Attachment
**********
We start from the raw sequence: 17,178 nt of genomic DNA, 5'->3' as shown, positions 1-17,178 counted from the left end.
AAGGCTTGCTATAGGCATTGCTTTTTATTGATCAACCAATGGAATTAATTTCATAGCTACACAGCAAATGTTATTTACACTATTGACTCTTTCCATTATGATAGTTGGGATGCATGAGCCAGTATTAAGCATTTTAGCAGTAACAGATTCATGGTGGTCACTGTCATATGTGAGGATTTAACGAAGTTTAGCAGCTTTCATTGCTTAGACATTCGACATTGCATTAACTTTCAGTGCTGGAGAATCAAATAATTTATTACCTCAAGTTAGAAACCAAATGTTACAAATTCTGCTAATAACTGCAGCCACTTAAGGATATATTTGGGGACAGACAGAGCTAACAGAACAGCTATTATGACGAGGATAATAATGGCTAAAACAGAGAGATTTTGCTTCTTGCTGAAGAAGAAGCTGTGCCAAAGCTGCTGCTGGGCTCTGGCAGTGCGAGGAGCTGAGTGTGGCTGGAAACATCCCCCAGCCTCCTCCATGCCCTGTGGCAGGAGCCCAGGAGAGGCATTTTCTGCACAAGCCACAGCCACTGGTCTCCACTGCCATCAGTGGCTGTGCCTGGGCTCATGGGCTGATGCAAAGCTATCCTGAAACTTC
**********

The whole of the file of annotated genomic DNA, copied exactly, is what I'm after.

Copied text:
We start from the raw sequence: 17,178 nt of genomic DNA, 5'->3' as shown, positions 1-17,178 counted from the left end.
AAGGCTTGCTATAGGCATTGCTTTTTATTGATCAACCAATGGAATTAATTTCATAGCTACACAGCAAATGTTATTTACACTATTGACTCTTTCCATTATGATAGTTGGGATGCATGAGCCAGTATTAAGCATTTTAGCAGTAACAGATTCATGGTGGTCACTGTCATATGTGAGGATTTAACGAAGTTTAGCAGCTTTCATTGCTTAGACATTCGACATTGCATTAACTTTCAGTGCTGGAGAATCAAATAATTTATTACCTCAAGTTAGAAACCAAATGTTACAAATTCTGCTAATAACTGCAGCCACTTAAGGATATATTTGGGGACAGACAGAGCTAACAGAACAGCTATTATGACGAGGATAATAATGGCTAAAACAGAGAGATTTTGCTTCTTGCTGAAGAAGAAGCTGTGCCAAAGCTGCTGCTGGGCTCTGGCAGTGCGAGGAGCTGAGTGTGGCTGGAAACATCCCCCAGCCTCCTCCATGCCCTGTGGCAGGAGCCCAGGAGAGGCATTTTCTGCACAAGCCACAGCCACTGGTCTCCACTGCCATCAGTGGCTGTGCCTGGGCTCATGGGCTGATGCAAAGCTATCCTGAAACTTC